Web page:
Lewiston man charged in Vault assault to be sentenced Monday


AUBURN — A Lewiston man who robbed an upscale wine shop last year and severely beat the clerk with a wine bottle is expected to be sentenced Monday.

Arthur Bush, 47, of 45 Shawmut St. appeared Friday in Androscoggin County Superior Court on Friday where his attorney and the prosecutor offered arguments supporting their respective recommended sentences.

Assistant District Attorney Andrew Matulis is seeking a 25-year sentence with 10 years suspended, plus four years probation; defense attorney Adam Sherman asked the judge for a nine-year sentence with five years suspended.

Bush faces up to 30 years in prison on a robbery charge. On the charge of aggravated assault, he faces up to 10 years in prison.

“I just want to say I’m sorry to Mrs. Goundie,” Bush said Friday.

Lisa Goundie, 57, was the clerk who had been working at The Vault on Lisbon Street when Bush robbed her after smashing her in the head with a wine bottle.


“I can’t go back in time. And I wish I never did it,” he said.

Matulis said he is seeking to have Bush pay nearly $12,000 in restitution for Goundie’s medical care. Her lost wages amount to $3,333.62, Matulis said.

He said that on July 23, 2016, shortly before 3 p.m., a Lewiston police officer responded to a report of a woman being assaulted at the shop.

According to police, two customers found Goundie coming out of a bathroom “covered in blood and hysterical.” Her head was bleeding profusely, but she was conscious.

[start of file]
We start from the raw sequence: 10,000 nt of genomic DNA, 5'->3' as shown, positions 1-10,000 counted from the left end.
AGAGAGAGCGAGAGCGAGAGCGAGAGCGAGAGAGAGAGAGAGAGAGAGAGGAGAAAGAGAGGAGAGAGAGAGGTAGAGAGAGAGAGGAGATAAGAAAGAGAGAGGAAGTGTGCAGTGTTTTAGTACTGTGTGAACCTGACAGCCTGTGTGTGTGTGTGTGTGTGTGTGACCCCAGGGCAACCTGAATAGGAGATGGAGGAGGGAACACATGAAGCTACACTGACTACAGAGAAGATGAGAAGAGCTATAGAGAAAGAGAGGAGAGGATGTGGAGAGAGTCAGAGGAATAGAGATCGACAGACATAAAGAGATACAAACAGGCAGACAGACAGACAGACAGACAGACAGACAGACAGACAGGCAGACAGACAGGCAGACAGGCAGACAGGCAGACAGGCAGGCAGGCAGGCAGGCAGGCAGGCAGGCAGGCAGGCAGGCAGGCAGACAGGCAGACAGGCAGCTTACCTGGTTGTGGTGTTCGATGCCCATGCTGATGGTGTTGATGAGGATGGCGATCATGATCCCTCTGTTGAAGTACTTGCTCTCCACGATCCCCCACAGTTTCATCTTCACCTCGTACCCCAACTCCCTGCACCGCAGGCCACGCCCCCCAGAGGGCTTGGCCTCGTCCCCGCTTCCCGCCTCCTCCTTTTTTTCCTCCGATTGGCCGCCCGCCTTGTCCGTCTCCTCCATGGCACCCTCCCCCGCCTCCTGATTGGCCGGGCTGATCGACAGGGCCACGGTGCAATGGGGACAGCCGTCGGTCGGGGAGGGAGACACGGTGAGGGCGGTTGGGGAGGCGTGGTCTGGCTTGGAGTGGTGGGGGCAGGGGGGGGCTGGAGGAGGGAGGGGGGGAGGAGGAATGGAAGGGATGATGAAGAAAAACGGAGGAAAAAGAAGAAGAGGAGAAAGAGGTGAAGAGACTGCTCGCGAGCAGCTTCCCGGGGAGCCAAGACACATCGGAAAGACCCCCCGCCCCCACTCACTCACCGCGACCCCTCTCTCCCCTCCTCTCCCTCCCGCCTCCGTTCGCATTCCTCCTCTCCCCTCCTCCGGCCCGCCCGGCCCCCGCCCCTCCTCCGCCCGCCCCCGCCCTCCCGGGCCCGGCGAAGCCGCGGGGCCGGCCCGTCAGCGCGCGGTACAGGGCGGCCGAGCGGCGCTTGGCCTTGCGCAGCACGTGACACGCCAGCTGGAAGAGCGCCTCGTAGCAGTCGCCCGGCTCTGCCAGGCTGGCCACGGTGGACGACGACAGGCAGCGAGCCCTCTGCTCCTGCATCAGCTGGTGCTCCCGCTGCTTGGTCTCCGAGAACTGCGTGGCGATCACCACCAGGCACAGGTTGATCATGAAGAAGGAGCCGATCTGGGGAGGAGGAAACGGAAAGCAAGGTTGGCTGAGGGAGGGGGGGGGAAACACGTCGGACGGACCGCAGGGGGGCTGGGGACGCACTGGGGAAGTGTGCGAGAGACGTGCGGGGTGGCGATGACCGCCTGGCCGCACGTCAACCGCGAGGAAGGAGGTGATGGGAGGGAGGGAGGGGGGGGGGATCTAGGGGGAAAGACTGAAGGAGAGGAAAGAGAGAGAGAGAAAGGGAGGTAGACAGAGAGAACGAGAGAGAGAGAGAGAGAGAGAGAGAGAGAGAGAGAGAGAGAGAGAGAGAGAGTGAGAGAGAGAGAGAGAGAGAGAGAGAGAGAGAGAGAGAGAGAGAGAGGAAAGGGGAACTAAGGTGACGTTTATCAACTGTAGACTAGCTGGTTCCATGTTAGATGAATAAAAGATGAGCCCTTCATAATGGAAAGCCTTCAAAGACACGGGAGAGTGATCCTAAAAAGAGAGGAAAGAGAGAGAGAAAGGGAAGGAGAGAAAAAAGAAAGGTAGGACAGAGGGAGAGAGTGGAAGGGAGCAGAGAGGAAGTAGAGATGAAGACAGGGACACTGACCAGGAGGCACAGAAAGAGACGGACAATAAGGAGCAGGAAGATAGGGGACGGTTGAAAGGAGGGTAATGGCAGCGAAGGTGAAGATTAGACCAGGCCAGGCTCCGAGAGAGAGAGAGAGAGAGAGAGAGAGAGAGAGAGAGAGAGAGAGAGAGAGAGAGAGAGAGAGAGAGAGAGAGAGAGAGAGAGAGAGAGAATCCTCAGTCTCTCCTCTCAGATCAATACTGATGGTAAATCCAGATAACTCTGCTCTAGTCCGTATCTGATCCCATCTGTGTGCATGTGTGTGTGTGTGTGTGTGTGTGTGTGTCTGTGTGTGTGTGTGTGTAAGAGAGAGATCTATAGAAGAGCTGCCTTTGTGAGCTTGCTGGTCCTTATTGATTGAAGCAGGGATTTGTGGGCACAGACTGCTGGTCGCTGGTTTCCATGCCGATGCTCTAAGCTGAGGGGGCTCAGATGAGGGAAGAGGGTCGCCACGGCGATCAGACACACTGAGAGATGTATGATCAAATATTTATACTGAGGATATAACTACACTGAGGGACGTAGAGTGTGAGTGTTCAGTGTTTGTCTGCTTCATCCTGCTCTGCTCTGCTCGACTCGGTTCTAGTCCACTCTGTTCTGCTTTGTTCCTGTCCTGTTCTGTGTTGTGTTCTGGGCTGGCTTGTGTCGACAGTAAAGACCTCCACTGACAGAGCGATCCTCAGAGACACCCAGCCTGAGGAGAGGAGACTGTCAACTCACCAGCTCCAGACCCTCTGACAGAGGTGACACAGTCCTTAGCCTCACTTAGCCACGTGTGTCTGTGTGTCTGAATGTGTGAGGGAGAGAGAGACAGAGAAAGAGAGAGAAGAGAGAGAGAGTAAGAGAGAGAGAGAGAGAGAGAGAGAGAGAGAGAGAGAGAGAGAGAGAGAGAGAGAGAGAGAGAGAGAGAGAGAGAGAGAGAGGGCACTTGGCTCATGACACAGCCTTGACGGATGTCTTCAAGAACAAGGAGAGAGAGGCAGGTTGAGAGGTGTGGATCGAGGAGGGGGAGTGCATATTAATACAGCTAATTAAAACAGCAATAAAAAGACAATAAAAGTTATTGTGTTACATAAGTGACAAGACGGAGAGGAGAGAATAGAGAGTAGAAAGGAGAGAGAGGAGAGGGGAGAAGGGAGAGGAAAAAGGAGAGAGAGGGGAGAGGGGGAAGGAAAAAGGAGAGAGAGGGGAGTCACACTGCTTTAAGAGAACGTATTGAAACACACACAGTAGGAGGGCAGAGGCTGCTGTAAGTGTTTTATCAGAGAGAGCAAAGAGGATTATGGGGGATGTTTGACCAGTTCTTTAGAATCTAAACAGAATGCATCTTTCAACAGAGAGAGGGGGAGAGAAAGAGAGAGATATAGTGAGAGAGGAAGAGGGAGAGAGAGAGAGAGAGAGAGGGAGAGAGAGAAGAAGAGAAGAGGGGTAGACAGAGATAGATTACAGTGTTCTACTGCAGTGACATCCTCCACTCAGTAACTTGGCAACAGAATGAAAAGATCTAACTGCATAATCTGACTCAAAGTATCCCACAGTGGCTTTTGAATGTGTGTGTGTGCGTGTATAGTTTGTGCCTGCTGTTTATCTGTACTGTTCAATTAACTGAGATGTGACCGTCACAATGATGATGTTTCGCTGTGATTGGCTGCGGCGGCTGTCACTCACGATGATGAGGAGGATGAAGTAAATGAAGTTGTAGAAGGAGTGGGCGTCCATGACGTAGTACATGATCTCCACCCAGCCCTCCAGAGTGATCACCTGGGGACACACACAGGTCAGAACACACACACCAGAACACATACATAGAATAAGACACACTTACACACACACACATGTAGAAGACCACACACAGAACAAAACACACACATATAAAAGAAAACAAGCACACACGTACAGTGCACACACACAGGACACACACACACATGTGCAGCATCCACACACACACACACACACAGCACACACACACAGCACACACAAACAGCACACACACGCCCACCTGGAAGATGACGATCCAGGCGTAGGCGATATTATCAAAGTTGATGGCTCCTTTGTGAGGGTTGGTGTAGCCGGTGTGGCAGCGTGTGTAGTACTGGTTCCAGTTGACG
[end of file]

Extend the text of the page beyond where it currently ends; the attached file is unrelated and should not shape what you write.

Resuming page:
She described her attacker as a white man in his 40s, who was missing teeth.

Goundie was rushed to Central Maine Medical Center for emergency surgery after the customers treated her open wounds and called 911.

Police said Goundie told them she had been in the process of selling her assailant, later identified by police as Bush, three bottles of wine when he attacked her, hitting her in the head with one of the bottles.

She had armed herself earlier with a corkscrew when she observed that Bush was acting in a “strange” manner, Matulis said Friday.

After the assault, when she was on the floor, Bush stepped or knelt on her neck, saying several times he was “going to kill her,” Matulis said.

After the attack, Bush dragged her into the bathroom as she begged for her life, she told police. She told Bush she had a husband and children. She managed to lock the bathroom door and grabbed a bottle of bleach, which she intended to splash in the Bush’s face if he were to return.

Bush tried, but failed to open the cash register. He stole $4 from Goundie’s wallet before fleeing the store. He later used the stolen cash to buy tobacco. Her wallet was found on the floor near the register.

Matulis said he would have called to the witness stand a fingerprint examiner, had the case gone to trial, who would have testified that the prints found on the wine bottles used to attack Goundie “matched to a sufficient degree of certainty” the fingerprints taken from Bush following his arrest.

Another Maine State Crime Lab worker would have testified that the blood found on Bush’s clothing matched Goundie’s blood.

Bush later told police he had to turn himself in, then confessed to the assault. He said he took $4 from Goundie’s purse and owed $200 to a drug dealer for his addiction to crack and heroin.